EDINBURGH | GLASGOW | ABERDEEN | INVERNESS | DUNDEE | PERTH

SCO / Pons / Chamayou

at Queen’s Hall

* * * * -

A popular programme, well received.

Image of SCO / Pons / Chamayou
Photo: Marco Borggreve

There is a very full Queen’s Hall for the SCO concert tonight. This is partly because this is a popular programme, with a Beethoven Symphony and a Ravel piano concerto, but it is also, perhaps, because the programme features both a very eminent conductor, Josep Pons, and a very fine pianist, Bertrand Chamayou.

The concert begins with a more unusual work, Variaciones Concertantes written in 1953 by Argentinian composer, Alberto Ginastera. He was a student of the great American composer, Aaron Copland, and was very influenced both by contemporary classical music and traditional Latin American music. It was written for the musicians of the Asociación de la Música Orchestra, Buenos Aires, and designed to give individual musicians a chance to show their skills.

It begins very quietly with a theme for harp and a cello, followed by a movement for the string section. Then it moves through a set of variations, which give the skilled individual soloists of the SCO a chance to show their expertise, before finishing with a final flourish for the whole orchestra. All this is brilliantly conducted by Pons, who is Spain’s most eminent conductor and is clearly very familiar with Ginestera’s work. It makes for an exciting and colourful introductory work for the concert.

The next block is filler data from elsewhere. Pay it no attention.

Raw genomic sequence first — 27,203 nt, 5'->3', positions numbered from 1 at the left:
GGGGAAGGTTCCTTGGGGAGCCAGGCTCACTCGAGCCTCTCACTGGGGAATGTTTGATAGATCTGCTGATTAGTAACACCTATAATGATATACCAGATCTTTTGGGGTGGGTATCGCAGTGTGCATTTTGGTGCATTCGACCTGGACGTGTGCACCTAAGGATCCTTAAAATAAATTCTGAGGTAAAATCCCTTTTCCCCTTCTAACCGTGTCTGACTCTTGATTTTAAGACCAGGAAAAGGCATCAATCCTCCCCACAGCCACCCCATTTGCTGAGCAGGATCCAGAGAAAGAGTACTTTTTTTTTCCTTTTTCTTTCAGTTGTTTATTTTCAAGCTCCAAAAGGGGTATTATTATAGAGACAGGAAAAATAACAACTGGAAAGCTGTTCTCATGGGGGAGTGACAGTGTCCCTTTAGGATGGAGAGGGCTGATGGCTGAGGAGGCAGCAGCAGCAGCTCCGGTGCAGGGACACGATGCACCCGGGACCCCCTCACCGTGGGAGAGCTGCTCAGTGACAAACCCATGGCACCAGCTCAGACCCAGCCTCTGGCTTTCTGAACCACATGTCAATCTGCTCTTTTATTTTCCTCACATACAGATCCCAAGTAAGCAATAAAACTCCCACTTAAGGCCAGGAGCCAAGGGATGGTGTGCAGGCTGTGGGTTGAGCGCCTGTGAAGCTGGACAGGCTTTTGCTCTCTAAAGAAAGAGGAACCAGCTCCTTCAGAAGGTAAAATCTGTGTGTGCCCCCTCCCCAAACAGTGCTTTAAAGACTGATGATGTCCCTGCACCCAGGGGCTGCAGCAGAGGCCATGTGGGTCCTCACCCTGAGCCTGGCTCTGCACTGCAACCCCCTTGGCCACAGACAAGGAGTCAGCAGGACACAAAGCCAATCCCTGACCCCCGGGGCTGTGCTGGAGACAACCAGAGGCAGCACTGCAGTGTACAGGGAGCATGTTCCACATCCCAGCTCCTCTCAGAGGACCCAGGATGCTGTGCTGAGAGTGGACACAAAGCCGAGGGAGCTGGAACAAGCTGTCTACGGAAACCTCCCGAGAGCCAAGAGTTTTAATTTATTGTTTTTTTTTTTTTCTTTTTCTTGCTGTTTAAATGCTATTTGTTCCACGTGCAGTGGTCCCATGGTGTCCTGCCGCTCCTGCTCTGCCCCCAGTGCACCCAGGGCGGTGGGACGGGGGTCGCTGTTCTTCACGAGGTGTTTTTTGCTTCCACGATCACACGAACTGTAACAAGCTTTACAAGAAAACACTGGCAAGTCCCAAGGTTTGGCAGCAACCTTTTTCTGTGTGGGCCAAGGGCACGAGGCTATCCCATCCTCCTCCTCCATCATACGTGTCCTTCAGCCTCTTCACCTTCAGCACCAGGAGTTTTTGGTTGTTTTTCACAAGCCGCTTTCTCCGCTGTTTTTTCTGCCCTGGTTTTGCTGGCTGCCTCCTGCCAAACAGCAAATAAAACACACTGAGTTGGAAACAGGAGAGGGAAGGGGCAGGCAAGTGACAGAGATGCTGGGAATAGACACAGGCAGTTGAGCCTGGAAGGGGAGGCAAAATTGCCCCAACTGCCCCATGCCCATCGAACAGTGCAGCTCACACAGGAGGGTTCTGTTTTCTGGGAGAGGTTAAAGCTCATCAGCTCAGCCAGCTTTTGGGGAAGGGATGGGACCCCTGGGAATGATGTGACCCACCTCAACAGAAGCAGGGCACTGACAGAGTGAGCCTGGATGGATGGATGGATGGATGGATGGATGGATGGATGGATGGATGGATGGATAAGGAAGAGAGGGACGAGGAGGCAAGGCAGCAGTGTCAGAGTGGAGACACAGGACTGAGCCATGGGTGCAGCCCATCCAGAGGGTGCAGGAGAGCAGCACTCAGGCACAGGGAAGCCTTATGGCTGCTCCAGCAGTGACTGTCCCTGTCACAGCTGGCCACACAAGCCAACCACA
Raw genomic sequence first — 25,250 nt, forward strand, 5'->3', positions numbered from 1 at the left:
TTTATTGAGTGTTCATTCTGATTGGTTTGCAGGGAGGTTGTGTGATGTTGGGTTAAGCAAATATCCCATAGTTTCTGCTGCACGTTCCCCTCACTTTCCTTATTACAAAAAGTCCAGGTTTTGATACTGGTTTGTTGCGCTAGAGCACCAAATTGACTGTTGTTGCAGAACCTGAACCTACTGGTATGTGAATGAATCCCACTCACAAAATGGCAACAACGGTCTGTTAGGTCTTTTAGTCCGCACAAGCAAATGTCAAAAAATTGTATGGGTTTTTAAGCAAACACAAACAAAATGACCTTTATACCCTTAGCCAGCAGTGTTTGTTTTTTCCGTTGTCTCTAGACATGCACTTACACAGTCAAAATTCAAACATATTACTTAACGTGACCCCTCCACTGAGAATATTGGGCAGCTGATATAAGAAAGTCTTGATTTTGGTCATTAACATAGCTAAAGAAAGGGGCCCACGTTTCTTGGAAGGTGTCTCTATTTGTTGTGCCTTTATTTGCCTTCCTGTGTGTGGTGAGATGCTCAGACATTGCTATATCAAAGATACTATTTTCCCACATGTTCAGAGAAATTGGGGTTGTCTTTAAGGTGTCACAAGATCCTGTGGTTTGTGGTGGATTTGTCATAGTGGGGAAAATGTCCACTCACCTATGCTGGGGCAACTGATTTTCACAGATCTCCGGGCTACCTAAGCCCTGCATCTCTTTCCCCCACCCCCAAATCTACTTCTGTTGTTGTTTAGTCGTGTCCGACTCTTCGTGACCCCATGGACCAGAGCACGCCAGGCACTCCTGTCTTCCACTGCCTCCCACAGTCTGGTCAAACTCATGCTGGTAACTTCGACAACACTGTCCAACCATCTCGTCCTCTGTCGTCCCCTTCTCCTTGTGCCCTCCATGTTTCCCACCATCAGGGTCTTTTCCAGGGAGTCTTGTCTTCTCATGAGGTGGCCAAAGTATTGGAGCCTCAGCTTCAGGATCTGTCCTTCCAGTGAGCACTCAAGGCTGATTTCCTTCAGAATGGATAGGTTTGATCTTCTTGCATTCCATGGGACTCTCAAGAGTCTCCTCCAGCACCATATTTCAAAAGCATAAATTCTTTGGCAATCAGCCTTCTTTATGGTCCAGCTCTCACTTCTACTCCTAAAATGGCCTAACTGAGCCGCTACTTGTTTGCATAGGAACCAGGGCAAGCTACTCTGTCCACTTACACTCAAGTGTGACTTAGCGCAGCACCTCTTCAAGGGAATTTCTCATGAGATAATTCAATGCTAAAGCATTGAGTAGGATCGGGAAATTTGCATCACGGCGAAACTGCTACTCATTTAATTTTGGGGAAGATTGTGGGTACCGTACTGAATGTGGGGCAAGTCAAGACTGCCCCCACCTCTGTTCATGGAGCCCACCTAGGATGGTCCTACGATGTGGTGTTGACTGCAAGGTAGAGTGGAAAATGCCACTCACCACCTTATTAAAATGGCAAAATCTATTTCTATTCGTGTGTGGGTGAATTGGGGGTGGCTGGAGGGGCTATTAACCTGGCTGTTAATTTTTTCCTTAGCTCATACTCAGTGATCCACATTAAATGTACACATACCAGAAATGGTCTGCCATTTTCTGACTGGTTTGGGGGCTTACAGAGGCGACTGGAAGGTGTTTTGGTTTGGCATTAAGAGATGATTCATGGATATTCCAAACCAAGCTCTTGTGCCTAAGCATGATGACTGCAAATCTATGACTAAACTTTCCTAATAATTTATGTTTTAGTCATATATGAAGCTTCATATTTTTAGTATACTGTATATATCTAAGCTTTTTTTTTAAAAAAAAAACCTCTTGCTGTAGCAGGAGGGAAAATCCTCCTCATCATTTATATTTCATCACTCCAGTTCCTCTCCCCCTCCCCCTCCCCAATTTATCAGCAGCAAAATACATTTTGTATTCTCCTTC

The concert continues with Ravel’s Piano Concerto in G, written in 1932, and first performed that same year in Paris. This was the age of art deco, and Ravel’s concerto is often referred to as an ‘art-deco’ composition. It begins very unusually with the crack of a whip, and goes into lots of bright colourful themes, often influenced by jazz and blues. It is brilliantly played by Chamayou, who is one of France’s finest young pianists, and a featured artist with the SCO this season.

The concert concludes, after the interval, with Beethoven’s Fourth Symphony. This is one his lesser known symphonies and was commissioned for a smaller chamber orchestra: hence it fits the SCO’s thirty-plus musicians perfectly. It is true it isn’t as dramatic as the Fifth or the Ninth Symphony, and often resembles the symphonies of Haydn or Mozart rather than the grand Beethoven symphonies, but it is still a very fine work, particularly the slow movement, which is very romantic. It is beautifully played by the SCO, with Pons very much in command at the rostrum. The concert is well received by the big Queen’s Hall audience.